|See Also||Lab Tests|
The DHEA test helps to determine the DHEAs level in the blood and evaluates adrenal gland function. It is also used to detect adrenal tumors or cancers and to help determine the cause of virilization in females or early puberty in boys.
- DHEAS, or Dehydroepiandrosterone sulfate is an androgen or male sex hormone that is present in the blood of both men and women.
- DHEA/DHEA-S are the precursors to both testosterone and estradiol, and are the limiting factor in their production, especially when a person is under stress.
- DHEAs are made in the gonads and the adrenal gland.
- DHEA is involved in developing male secondary sexual characteristics at puberty.
- DHEAS can be further metabolized by the body into more potent androgens, such as testosterone and androstenedione, or can be converted into estrogen.
- It is useful as a marker of adrenal function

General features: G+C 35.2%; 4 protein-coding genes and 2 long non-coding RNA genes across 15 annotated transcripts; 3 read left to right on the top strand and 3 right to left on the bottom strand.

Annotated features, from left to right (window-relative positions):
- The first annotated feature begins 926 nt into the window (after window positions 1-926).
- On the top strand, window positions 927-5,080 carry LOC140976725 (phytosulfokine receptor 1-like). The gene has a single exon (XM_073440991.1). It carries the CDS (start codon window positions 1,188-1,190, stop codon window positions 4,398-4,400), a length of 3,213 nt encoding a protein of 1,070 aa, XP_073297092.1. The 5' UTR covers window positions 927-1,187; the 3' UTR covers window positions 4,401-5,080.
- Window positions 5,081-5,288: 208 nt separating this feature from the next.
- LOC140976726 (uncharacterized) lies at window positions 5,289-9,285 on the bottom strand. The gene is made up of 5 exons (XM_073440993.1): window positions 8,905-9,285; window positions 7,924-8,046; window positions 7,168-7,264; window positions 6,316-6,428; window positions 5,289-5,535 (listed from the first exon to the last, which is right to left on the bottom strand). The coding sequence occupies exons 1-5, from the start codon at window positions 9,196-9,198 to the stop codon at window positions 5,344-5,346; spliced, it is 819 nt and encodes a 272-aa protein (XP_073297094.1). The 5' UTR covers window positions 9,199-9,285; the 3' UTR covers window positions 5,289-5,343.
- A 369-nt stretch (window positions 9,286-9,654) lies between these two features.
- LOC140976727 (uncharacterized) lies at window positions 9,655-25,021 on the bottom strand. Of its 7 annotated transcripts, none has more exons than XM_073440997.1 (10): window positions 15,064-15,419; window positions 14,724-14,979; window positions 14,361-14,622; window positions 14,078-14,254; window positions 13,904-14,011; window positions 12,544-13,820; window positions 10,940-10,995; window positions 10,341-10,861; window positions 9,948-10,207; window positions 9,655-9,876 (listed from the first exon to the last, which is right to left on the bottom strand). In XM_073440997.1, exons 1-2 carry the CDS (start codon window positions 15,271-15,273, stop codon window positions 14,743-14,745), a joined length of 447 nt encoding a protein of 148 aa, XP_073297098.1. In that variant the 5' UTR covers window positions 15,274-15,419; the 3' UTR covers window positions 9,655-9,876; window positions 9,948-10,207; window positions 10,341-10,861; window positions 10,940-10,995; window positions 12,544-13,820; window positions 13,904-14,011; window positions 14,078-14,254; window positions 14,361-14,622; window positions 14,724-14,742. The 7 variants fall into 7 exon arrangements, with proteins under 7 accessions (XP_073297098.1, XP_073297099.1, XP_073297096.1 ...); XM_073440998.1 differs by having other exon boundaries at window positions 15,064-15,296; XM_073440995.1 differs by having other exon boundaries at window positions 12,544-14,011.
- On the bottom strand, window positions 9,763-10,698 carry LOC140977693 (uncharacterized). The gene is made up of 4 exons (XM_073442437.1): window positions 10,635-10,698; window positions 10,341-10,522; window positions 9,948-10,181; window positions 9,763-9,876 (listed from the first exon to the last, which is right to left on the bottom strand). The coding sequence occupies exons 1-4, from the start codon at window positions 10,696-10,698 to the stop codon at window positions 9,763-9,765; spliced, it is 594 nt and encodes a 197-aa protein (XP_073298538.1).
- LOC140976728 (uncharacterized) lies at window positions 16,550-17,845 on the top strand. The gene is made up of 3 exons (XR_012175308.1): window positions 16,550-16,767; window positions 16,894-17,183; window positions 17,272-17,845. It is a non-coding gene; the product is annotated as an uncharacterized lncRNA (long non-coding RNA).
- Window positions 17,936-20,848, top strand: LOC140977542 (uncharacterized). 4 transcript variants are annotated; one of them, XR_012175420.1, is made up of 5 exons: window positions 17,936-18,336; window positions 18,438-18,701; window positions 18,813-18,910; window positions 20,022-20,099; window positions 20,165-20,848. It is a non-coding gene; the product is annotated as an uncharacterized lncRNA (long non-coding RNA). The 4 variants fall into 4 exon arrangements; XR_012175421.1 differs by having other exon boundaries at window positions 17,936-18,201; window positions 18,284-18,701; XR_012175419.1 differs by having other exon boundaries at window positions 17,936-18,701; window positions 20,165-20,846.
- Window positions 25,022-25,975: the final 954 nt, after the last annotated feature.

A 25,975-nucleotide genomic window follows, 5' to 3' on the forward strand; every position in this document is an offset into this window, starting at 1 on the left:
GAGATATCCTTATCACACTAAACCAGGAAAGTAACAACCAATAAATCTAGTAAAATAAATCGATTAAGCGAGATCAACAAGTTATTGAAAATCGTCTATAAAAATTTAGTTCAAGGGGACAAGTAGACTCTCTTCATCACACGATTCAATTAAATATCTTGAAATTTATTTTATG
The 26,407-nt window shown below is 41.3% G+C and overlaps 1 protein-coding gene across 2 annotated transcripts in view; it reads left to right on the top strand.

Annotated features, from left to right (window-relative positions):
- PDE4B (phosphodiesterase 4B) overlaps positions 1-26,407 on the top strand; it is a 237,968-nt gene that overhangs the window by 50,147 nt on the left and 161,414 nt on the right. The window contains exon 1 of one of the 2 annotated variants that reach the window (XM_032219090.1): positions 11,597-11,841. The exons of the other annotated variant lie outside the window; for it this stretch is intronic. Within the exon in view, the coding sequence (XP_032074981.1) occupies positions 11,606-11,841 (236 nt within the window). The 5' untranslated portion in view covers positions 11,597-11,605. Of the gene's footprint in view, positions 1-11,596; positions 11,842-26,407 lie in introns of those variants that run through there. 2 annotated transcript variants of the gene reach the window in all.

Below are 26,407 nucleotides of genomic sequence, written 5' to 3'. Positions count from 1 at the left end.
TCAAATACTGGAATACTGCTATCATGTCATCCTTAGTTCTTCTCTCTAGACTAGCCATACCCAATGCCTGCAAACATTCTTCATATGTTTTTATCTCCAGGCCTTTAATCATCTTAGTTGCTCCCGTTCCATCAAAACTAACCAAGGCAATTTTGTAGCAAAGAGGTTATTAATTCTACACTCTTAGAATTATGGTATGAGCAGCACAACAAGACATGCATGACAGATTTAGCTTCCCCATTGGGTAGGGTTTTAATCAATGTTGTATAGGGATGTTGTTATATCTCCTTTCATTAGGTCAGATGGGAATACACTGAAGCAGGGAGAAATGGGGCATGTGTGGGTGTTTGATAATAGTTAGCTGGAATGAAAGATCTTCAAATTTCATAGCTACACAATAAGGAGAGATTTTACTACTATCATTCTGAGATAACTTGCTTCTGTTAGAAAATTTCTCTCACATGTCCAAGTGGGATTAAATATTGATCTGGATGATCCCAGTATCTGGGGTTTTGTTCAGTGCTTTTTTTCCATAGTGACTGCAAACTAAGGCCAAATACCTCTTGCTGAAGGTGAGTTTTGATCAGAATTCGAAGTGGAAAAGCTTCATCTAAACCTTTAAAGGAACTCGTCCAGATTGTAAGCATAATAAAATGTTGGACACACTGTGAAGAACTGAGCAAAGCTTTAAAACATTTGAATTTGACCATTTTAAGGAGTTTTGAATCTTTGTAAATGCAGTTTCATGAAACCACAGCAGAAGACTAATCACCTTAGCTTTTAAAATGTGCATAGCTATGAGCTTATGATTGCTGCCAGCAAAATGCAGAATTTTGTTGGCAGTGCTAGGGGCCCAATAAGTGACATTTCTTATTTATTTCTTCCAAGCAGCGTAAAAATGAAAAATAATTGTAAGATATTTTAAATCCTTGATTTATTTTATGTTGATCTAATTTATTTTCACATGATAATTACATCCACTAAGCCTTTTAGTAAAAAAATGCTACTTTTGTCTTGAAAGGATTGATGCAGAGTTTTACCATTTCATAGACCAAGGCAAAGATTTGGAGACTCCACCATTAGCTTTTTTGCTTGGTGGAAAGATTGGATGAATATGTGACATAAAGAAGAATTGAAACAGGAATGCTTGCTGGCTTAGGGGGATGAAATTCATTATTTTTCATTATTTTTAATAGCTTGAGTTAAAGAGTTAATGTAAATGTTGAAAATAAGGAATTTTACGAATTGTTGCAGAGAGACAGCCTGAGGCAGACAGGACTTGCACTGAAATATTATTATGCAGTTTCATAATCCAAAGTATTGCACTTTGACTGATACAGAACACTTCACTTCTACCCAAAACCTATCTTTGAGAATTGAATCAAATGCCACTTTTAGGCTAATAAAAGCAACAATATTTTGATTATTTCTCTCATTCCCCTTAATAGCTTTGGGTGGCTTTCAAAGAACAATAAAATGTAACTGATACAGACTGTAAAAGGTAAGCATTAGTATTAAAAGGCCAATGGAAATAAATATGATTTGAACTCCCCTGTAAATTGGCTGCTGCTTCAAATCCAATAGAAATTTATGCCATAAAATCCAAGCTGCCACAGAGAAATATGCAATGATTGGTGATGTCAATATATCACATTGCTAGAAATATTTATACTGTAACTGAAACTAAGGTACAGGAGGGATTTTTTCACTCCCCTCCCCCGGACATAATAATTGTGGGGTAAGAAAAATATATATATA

- Factors which can cause increased levels:
- radioactive scan
- Medications such as corticotropin, clomiphene and metyrapone.
- Factors which can cause decreased levels:
- Medications such as steroids.
High levels indicate:
- Adrenal tumors
- Adrenal cancer
- Adrenal hyperplasia
- Ectopic ACTH-producing tumors
- Polycystic ovarian syndrome
- Precocious puberty in boys
Low levels indicate:
- Primary or secondary adrenal insufficiency
- Ovarian failure
- Testosterone, ACTH, FSH, Luteinizing hormone (LH), Prolactin, Estrogen, Cortisol, SHBG, 17-Hydroxyprogesterone
- Pagana Kathleen D, Pagana Timothy J (2006) Mosby's Manual of Diagnostic and Laboratory Tests, Mosby.